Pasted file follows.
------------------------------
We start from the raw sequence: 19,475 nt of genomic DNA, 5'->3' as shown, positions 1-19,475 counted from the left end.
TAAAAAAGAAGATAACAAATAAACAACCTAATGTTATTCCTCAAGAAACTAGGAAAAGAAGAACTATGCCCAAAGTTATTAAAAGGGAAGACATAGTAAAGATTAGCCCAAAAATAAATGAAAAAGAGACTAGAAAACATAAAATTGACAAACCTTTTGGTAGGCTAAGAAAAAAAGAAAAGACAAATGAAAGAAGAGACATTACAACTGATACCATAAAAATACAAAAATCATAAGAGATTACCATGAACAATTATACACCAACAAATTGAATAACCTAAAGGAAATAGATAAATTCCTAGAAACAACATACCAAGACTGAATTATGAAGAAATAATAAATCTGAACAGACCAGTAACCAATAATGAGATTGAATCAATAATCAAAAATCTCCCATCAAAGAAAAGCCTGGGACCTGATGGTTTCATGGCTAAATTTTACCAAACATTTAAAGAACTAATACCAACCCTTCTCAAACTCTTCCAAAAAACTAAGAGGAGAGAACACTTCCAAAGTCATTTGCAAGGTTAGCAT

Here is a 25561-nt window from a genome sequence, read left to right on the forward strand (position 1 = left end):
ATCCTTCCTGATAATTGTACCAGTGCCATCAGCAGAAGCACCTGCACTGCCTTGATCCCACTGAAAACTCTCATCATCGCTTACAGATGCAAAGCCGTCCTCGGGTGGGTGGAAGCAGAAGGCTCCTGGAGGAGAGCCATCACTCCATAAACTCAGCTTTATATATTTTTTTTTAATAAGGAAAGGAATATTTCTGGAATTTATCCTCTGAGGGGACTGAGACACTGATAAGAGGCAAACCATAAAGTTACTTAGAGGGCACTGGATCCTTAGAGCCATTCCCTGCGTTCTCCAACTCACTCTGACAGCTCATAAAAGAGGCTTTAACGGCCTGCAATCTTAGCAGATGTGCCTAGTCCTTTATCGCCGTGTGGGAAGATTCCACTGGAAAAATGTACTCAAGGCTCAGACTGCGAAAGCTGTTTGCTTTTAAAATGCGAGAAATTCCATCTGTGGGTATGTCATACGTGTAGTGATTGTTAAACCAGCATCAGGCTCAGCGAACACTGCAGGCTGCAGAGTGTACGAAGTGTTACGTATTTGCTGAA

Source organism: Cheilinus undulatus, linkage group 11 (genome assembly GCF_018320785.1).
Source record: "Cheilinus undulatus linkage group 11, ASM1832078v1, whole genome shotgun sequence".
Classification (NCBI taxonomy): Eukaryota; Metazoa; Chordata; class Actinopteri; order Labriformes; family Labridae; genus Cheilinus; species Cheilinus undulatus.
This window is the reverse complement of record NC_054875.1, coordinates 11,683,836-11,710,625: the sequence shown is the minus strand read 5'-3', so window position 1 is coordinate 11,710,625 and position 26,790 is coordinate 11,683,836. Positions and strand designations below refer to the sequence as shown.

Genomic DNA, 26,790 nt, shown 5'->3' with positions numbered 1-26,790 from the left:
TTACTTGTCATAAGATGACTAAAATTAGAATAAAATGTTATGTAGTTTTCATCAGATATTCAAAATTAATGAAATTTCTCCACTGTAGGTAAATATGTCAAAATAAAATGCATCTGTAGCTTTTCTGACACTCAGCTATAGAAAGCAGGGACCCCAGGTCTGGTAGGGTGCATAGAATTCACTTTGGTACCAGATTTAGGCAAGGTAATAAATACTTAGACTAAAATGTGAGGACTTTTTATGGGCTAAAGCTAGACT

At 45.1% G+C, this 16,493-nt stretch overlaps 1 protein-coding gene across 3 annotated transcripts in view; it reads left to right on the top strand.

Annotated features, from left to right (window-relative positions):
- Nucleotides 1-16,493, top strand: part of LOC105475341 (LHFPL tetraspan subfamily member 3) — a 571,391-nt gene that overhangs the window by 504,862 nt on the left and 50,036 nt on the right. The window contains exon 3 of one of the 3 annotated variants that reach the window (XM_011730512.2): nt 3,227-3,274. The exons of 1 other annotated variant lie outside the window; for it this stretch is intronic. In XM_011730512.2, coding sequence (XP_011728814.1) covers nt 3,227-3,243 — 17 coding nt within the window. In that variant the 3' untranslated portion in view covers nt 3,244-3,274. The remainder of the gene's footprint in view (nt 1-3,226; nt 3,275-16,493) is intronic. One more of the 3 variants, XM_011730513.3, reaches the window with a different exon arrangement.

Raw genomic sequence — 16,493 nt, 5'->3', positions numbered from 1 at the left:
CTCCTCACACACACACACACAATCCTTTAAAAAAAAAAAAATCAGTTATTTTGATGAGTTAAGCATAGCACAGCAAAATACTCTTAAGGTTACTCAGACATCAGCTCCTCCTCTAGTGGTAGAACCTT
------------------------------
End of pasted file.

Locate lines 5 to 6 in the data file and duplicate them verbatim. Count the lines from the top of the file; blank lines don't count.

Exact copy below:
Source organism: Cheilinus undulatus, linkage group 11 (genome assembly GCF_018320785.1).
Source record: "Cheilinus undulatus linkage group 11, ASM1832078v1, whole genome shotgun sequence".